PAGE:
The European Medicines Agency (EMA), Europe’s regulatory body for medicines, has nominated Irish candidate Emer Cooke to as its new executive director at a crucial time for the agency as its powers and priorities shift in the wake of the COVID-19 crisis.
If Cooke accepts and gives an official statement before the European Parliament Committee on Environment, Public Health and Food Safety (ENVI), on July 13th she is set to begin her new role with the regulatory agency in the summer of 2020.
Cooke is an Irish national and has served as the director of the WHO’s Regulation and Prequalification Department since 2016. Her experience in this role includes overseeing health technologies, including strengthening regulatory systems, quality and safety assurance, and efficacy. Prior to her current role, she worked in leadership positions at the European Commission. She will be returning to the EMA, where she worked as Head of Inspections and Head of International Affairs from 2002 to 2016.
If she accepts the new role, Cooke will be based in Amsterdam, where the EMA has been located since March 2019 after leaving its London offices in the runup to Brexit. She will be replacing current executive director Guido Rasi, who is currently serving in his second term after being appointed in November 2015. July 13. An overlap period with Rasi, is expected who has previously expressed his desire for a long handover period which would give him time to train his successor. In Rasi’s final year as executive director, the agency recommended 66 medicines for marketing authorisation, including seven orphan drugs and a conditional authorisation for the first Ebola virus vaccine.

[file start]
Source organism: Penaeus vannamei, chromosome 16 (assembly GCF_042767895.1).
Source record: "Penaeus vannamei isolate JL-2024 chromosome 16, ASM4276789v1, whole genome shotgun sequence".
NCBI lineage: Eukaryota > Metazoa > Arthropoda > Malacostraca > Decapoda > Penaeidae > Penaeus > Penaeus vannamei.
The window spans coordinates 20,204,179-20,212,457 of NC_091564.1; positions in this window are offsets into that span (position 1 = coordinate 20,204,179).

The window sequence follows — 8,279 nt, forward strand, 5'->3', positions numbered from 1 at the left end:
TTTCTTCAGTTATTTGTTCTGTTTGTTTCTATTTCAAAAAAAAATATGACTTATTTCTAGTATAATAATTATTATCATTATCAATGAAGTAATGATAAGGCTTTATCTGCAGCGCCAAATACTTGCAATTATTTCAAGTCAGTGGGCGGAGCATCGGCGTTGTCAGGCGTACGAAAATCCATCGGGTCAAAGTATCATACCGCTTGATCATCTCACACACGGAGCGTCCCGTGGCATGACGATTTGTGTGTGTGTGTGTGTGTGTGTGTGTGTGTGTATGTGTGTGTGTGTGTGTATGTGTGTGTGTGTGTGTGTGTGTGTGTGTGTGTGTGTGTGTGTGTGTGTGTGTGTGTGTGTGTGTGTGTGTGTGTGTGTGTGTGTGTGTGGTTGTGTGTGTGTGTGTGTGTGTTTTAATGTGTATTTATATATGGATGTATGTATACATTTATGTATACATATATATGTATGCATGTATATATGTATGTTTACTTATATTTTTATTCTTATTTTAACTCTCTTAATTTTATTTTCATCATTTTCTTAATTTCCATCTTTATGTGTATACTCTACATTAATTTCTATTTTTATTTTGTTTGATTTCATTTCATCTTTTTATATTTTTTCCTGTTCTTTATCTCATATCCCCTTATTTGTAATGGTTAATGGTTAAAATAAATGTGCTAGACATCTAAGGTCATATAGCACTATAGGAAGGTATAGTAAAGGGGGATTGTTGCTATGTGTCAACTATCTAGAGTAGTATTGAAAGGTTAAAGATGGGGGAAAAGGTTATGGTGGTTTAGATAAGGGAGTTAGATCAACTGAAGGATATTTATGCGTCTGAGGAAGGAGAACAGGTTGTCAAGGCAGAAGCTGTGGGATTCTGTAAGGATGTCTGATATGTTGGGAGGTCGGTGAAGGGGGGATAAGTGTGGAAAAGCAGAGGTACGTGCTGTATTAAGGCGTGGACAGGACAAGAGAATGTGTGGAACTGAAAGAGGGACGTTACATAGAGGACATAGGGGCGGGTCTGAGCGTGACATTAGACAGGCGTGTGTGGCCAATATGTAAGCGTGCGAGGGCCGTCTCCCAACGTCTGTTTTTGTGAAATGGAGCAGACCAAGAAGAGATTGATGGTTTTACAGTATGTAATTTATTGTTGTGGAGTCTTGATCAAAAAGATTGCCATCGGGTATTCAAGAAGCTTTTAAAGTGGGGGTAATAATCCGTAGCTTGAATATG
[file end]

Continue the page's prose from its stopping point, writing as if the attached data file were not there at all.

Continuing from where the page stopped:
Cooke will have a great deal of responsibility around increasing transparency for medicines and vaccines targeting COVID-19, with the main objectives including the publication of clinical data for products. The agency is currently operating under a continuity plan to ensure that public health regulation continues to be carried out and to avoid potential delays or medicine shortages. The EMA is working to more quickly assess promising investigational medicines during the pandemic and has introduced a new fee structure for marketing authorisation applications for these drugs.
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